- Another local group, A Better Way, tapped the Regional Plan Association to come up with another plan. But the RPA stopped short of calling for the roadway to be fully torn down and proposed nixing just two lanes of traffic.
- Comptroller Scott Stringer wants to ban all cars, make the expressway truck-only, and cover it with parks [PDF].
- And the newest proposal is from firm Bjarke Ingels Group, which calls for a six-lane roadway decked over with a linear park. But BIG’s plan also would allow for the same amount of traffic.
- And, lest we forget, there are plenty of ways to reimagine the BQE as a low-impact, at-grade, tree-lined boulevard. Many cities — including New York after the West Side Highway started falling apart in the 1980s — have torn down ancient and bad elevated highways to stimulate growth, housing, parks and commerce. No heavy-hitter has revealed such a plan for the BQE, but someone will.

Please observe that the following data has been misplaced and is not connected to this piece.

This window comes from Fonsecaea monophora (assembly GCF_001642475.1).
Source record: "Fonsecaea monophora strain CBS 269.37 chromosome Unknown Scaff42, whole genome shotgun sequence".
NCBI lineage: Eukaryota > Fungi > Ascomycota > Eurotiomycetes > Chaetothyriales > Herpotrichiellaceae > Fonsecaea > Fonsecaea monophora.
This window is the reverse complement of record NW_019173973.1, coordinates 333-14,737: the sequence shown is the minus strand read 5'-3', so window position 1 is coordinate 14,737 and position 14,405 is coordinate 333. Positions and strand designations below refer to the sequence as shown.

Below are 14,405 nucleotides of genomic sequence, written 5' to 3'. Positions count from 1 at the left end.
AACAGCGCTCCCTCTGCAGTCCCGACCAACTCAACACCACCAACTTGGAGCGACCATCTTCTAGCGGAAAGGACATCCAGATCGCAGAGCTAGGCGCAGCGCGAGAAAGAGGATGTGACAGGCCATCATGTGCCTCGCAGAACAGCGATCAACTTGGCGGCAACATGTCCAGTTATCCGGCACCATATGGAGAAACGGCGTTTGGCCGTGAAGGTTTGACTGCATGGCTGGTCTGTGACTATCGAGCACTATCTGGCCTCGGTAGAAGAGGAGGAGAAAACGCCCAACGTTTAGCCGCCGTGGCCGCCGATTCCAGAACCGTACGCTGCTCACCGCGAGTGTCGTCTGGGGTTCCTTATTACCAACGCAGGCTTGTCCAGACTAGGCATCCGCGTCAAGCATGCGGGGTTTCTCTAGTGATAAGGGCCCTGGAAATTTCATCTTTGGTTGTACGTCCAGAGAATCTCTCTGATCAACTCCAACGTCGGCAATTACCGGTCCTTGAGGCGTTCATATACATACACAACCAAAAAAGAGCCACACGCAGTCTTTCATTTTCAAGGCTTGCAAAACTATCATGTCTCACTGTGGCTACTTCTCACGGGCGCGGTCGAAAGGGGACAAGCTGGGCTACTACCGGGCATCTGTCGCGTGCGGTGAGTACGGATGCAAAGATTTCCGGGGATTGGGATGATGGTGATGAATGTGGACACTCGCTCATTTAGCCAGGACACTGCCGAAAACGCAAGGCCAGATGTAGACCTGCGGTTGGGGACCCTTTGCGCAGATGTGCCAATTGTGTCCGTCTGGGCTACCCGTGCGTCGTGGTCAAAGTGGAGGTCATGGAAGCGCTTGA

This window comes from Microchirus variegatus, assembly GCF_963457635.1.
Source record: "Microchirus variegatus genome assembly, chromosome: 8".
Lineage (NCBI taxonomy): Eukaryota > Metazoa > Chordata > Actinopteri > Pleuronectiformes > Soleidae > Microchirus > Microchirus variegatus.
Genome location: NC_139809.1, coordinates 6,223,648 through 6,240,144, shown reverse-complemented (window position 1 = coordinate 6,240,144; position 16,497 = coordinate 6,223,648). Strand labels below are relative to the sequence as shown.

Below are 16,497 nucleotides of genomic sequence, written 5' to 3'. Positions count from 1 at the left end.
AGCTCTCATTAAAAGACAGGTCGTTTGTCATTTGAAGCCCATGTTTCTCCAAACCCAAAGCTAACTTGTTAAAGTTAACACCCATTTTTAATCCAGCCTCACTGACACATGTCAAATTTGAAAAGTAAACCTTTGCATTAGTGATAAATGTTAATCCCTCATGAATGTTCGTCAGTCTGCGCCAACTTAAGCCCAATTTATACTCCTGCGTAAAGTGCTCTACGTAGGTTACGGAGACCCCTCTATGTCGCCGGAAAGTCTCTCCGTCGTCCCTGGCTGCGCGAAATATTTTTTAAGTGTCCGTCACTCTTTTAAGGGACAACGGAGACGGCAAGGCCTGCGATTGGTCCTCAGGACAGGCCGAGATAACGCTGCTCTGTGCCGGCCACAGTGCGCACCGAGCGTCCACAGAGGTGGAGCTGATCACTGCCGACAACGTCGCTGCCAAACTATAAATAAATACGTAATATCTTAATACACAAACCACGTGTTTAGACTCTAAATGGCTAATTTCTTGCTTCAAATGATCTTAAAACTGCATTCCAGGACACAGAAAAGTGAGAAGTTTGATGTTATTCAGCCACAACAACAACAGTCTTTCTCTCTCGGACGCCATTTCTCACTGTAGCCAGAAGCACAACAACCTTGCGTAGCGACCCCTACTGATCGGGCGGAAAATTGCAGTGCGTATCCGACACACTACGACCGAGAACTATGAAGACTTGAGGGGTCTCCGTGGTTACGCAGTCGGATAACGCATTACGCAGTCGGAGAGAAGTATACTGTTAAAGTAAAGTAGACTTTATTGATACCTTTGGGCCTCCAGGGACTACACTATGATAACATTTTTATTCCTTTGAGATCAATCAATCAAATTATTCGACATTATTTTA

Why is the city capitulating to the Brooklyn Heights Association?
The powerful civic group made its bones when it got Moses to change his mind about building the highway through the tony neighborhood decades ago — a deal that ended up creating the fabled Promenade in the first place. Now flush with cash and influence, the BHA has again exerted itself, getting the city to change its mind about the BQE, which led to this week’s creation of the mayoral panel.
But still, the Brooklyn Heights Association clearly favors rebuilding the highway for 153,000 cars, as long as they are not in their neighborhood and as long as the new highway has some green space on top of it — locals applauded the Bjarke Ingels Group’s six-lane plan during the massive town hall last week, and the BHA endorses Wouter’s plan for six-lanes of traffic, just further from their homes.